Author:  Jonathan C. Gold
Publisher: Columbia University Press – 322 pages
Book Review by: Paiso Jamakar

Vasubandhu was an influential Indian philosopher of Buddhist Abhidharma thought who lived sometime between the 4th and 5th century CE (Common Era in the Julian Calendar). He was a half brother of Asanga and born in Peshawar in pre-partition India, which is now a part of Pakistan.

The two of them were the main founders of the Yogacara school of thought after conversion to Mahayana Buddhism. The earliest known biography of Vasubandhu was translated into Chinese by Paramartha (499-569).

Vasubandhu’s work Commentary on the Treasury of the Abhidharma is widely used in Tibet and East Asian Buddhism as a major source for non-Mahayana Abhidharma philosophy, according to a Wikipedia article.  He has had a major influence on Indian Buddhist philosophical tradition.

Vasubandhu means “Kinsman of Abundance.” He and Asanga are members of the “Six Ornaments” or six great commentators on the teachings of Gautama Buddha. He was a prolific writer, having authored some 20 works, mainly commentaries and discourses.

This book on Vasubandhu is on a lesser-known aspect of his legacy. As the author Jonathan Gold describes it, this book is on “his integration of several seemingly incompatible intellectual and scriptural traditions, with far-ranging consequences for the development of Buddhist epistemology and the theorization of tantra.”

The philosopher’s life, thoughts, teachings and writings and how they influenced others are closely looked into and discussed in this unique book on Vasubandhu. We provide below for you the titles of the six chapters of this book as an overview:

  1. Summarizing Vasubandhu: Should a Buddhist Philosopher Have a Philosophy?
  2. Against the Times: Vasubandhu’s Critique of His Main Abhidharma Rivals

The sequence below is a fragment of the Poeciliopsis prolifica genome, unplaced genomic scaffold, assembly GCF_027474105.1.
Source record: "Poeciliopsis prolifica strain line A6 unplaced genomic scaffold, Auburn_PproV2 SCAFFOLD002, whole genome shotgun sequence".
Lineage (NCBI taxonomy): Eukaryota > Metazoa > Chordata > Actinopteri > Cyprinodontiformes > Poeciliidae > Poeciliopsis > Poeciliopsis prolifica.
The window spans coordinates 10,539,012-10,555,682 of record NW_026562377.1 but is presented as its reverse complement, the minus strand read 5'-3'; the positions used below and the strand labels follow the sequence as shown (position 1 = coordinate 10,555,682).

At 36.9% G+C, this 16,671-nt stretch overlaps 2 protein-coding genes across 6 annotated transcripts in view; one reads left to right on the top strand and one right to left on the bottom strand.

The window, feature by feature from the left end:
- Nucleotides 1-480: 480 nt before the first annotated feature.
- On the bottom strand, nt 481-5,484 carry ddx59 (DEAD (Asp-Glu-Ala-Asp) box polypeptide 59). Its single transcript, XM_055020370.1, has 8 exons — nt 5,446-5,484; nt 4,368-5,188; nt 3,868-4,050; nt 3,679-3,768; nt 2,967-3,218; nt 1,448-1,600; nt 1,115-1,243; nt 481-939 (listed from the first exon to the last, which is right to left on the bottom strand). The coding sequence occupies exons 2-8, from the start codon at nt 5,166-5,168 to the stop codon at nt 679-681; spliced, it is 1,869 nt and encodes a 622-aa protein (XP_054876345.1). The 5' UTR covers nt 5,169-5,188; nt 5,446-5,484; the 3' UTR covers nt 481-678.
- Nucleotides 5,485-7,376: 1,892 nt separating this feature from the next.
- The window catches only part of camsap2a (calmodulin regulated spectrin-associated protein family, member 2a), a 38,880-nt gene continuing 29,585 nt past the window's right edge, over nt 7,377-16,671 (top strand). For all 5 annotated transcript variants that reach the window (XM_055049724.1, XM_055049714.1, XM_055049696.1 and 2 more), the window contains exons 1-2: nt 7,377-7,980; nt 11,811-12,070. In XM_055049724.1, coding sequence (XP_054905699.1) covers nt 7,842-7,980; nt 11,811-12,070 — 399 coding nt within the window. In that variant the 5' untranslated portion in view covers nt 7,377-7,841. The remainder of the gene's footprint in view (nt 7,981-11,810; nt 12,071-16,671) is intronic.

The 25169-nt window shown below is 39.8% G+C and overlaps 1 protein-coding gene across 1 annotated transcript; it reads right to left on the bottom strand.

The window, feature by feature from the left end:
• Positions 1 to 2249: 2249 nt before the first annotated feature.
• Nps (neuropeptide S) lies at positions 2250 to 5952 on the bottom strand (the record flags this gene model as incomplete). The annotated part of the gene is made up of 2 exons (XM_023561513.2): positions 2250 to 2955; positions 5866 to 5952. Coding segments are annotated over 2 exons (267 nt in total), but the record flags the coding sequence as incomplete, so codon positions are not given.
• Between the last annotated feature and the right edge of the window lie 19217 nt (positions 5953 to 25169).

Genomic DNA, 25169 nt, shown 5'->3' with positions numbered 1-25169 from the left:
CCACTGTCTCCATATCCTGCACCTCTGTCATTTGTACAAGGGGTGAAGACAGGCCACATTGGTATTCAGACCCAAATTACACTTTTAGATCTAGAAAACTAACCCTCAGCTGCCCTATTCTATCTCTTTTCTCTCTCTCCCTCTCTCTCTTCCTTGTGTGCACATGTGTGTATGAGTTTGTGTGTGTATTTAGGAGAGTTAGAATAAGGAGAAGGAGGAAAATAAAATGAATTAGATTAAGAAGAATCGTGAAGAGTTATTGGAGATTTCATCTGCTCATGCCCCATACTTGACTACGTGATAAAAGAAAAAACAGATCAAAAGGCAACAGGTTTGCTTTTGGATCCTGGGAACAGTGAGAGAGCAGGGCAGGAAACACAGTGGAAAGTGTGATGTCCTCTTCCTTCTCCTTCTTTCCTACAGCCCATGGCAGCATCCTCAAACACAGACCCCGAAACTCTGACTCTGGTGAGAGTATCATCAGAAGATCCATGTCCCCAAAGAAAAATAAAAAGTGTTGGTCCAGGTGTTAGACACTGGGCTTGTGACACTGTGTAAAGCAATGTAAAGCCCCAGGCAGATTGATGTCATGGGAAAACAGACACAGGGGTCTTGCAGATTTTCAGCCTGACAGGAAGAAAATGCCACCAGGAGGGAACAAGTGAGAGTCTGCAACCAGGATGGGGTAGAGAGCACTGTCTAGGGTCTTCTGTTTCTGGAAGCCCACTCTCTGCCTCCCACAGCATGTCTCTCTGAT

3. Merely Cause and Effect: The Imagined Self and the Literalistic Mind
  4. Knowledge, Language, and Interpretation of Scripture: Vasubandhu’s Opening of the Mahayana
  5. Vasubandhu’s Yogacara: Enshrining the Causal Line
  6. Agency and the Ethics of Massively Cumulative Causality

Conclusion: Buddhist Causal Framing for the Modern World

This book “identifies recurrent treatments of causality and scriptural interpretation that unify distinct strands of thought into a single, coherent Buddhist philosophy.” Among the other issues Jonathan Gold discusses in this book are, in his own words:

  • Buddhist rejection of the self as a false construction provides a framework through which to clarify problematic philosophical issues, such as the nature of moral agency and subjectivity under a broadly causal worldview
  • Recognizing this continuity of purpose across Vasubandhu’s diverse corpus recasts the interests of the philosopher and his truly innovative vision, which influenced Buddhist thought for a millennium and continues to resonate with today’s philosophical issues.

Most Buddhists in India and the world over know of Vasubandhu. The author writes that this philosopher’s works are well known in Indian and international Buddhist circles; his writings have been widely cited and commented upon and his arguments used and debated upon; and his accomplishments have been frequently praised. He is a well-known figure in contemporary Buddhist studies, and his works have been a topic of investigation and translation for centuries.

But while millions of people know Vasubandhu, most people do not really know him. This book fills the many important gaps of knowledge about Vasubandhu.



Jonathan C. Gold is associate professor in the Department of Religion at Princeton University. He is also the author of The Dharma’s Gatekeepers: Sakya Pandita on Buddhist Scholarship in Tibet.